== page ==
She brought herself to life as her own Pygmalion, breathing into her own mouth… she plunged into the melismatics that turn every song into a mirror into which the singer gazes at her own beauty.
Picking up from her performance at the Super Bowl a few weeks later, Marcus recounts Beyoncé’s immense commercial accomplishments and lingers on the idea of mimicry and artifice. Like her two most obvious analogues, Whitney Houston and Mariah Carey, Marcus writes that Beyoncé has succeeded in “replacing even the memory of soul music with its counterfeit”. He moves to explore the relationship between emotional efficiency and sincerity just as Etta James finally enters the narrative, halfway through proceedings — only towards the end of the chapter do the various fragments of culture and music laid before the reader begin to coalesce.
Marcus reflects on Beyoncé’s portrayal of James in the 2008 film Cadillac Records (the story of James’ record label, Chess), noting how the uncanny vérité only seems to restate the fundamental unreality of Beyoncé herself. In the film, at the inauguration, at the Super Bowl and sold-out arenas around the world, Beyoncé plays at inhabiting Etta James, and the spirit of what the Etta James story represents — she remains shadow.
Though mapping similar territory to Lipstick Traces, Marcus’ new book reads as a series of meditations on disparate cultural events rather than a comprehensive survey of culture. He teases out complex and inventive ideas, comparisons and connections between isolated incidents that map out histories and trajectories rather than the monolith suggested in the The History of Rock ‘n’ Roll in Ten Songs’ title. For example: a teenage Phil Spector’s obsession with the inscription on his father’s gravestone, “to have known him was to have loved him”, which he transcribed into a faux doo-wop that topped the charts in 1958, which in turn established his Wall of Sound production technique, which spawned such imitators and copycats as The Shangri-Las, whose own success with songs like “Leader of the Pack” and “Remember” led to lead vocalist Mary Weiss’s burnout, is tied to Amy Winehouse’s 2007 recording of “To Know Him is to Love Him” and her own difficult relationship with fame.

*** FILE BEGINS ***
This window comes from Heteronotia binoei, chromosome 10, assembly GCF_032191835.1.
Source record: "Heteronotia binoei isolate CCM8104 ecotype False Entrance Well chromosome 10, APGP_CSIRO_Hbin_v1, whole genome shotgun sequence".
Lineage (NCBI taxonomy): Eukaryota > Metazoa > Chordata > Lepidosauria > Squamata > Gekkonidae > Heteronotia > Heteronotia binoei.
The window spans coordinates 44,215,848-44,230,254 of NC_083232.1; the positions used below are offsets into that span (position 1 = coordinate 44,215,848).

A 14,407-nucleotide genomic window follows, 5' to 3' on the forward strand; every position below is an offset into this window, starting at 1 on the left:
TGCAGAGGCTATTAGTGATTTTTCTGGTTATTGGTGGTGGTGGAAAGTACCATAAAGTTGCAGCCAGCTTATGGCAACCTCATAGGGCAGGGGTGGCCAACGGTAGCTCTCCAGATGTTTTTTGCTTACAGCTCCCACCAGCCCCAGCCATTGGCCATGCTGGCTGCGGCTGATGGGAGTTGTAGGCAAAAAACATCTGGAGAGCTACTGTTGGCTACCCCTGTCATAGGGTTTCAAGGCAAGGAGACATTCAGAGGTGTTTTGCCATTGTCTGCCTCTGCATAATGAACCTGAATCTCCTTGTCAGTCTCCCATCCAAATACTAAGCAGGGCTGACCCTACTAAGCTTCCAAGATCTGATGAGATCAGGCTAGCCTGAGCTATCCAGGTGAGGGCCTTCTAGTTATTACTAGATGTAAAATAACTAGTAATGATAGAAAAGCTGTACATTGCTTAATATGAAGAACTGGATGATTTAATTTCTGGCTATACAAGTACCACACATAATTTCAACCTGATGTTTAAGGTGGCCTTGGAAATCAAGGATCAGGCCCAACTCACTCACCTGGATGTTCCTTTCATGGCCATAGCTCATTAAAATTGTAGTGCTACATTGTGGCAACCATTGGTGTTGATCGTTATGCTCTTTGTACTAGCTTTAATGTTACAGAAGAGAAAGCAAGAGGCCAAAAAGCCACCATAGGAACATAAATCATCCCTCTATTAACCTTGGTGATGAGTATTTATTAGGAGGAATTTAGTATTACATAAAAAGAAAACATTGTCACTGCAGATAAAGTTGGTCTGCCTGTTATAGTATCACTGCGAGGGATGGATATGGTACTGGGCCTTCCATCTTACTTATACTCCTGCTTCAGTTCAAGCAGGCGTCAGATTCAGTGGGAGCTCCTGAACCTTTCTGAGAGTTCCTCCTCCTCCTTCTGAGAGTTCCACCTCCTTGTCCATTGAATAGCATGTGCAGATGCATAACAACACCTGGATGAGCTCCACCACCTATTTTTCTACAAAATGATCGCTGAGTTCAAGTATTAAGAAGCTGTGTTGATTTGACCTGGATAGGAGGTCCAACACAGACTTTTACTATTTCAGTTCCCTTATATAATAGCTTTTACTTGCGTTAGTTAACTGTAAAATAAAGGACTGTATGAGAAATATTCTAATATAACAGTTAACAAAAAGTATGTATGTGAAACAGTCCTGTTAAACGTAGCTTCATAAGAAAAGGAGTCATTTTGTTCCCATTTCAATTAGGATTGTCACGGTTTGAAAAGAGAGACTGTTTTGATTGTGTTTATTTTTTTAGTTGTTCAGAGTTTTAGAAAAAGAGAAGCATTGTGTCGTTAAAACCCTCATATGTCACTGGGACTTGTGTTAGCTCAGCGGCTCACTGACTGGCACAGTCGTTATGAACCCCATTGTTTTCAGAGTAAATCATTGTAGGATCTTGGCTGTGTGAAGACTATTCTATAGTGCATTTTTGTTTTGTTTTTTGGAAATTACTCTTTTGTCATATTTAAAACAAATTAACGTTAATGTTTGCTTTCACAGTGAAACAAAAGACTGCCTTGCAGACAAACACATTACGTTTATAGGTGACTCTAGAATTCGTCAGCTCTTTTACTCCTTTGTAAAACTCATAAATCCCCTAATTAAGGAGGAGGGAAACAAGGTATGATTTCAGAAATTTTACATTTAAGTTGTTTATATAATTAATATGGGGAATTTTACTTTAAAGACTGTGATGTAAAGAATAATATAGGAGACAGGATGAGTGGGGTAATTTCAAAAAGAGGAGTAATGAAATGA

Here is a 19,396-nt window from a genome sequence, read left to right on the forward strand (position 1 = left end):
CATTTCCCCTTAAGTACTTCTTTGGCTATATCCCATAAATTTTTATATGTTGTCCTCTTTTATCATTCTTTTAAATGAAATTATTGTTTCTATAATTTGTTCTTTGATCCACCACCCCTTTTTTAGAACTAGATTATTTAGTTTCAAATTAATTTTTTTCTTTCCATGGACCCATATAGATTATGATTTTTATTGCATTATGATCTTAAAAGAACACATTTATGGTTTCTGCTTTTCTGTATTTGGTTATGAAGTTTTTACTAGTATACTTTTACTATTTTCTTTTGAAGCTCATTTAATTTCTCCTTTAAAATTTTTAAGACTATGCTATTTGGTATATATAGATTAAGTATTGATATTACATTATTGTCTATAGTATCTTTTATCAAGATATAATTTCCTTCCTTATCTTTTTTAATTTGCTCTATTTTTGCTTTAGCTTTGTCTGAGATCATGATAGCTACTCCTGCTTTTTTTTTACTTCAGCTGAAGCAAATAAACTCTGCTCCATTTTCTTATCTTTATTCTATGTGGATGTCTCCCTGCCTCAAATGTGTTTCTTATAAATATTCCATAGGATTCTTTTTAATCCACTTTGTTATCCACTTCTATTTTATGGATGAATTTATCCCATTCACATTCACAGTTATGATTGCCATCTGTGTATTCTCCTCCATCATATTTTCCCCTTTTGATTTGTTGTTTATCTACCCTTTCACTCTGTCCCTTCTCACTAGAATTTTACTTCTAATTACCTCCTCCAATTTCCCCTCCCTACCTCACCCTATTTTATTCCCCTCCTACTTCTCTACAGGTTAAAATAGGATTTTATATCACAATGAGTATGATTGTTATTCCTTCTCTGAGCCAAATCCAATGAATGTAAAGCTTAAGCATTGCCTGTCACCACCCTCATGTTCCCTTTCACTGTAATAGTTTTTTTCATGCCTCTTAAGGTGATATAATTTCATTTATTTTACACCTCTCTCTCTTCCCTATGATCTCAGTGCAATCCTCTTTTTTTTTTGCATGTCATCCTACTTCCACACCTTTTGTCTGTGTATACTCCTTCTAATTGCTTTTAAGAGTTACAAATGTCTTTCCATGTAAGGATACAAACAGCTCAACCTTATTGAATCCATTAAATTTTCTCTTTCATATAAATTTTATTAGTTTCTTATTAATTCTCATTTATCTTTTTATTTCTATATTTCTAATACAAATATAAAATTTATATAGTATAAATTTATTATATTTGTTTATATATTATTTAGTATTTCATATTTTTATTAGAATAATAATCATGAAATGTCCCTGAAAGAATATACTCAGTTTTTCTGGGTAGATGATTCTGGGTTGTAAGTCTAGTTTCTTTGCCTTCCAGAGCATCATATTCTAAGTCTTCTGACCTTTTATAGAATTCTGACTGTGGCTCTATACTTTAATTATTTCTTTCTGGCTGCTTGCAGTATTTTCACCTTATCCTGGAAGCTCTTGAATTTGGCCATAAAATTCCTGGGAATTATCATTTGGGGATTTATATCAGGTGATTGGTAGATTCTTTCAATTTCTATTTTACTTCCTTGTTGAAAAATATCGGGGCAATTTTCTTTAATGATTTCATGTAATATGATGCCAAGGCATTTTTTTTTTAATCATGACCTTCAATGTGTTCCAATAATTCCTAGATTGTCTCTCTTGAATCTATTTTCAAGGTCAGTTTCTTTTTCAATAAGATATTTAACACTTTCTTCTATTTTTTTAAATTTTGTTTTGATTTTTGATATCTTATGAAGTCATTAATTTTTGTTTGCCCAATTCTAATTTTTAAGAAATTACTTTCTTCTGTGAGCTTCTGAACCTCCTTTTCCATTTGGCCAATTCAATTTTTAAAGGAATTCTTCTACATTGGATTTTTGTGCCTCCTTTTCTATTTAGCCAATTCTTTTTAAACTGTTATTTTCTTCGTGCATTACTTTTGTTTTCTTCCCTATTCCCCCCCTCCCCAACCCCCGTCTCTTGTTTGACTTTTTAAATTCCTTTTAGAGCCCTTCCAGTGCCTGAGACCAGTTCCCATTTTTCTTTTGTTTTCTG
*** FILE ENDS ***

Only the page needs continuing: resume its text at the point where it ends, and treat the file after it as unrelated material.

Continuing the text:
The essays’ prose is tight, with the passages describing the songs and the effect of the music on listeners being particularly evocative. Those new to Marcus’ sometimes involved compositional style may at first be confused with where exactly his musings on, say, photographer Nan Goldin’s visual diary The Ballad of Sexual Dependency intersect with boxer Joe Louis and The Drifters’ “This Magic Moment”, but he remains admirably on point pulling these strands together into a broader commentary. Equal parts challenging and compelling, Marcus makes the fundamental point that it’s only rock ‘n’ roll — but it’s also something much more important.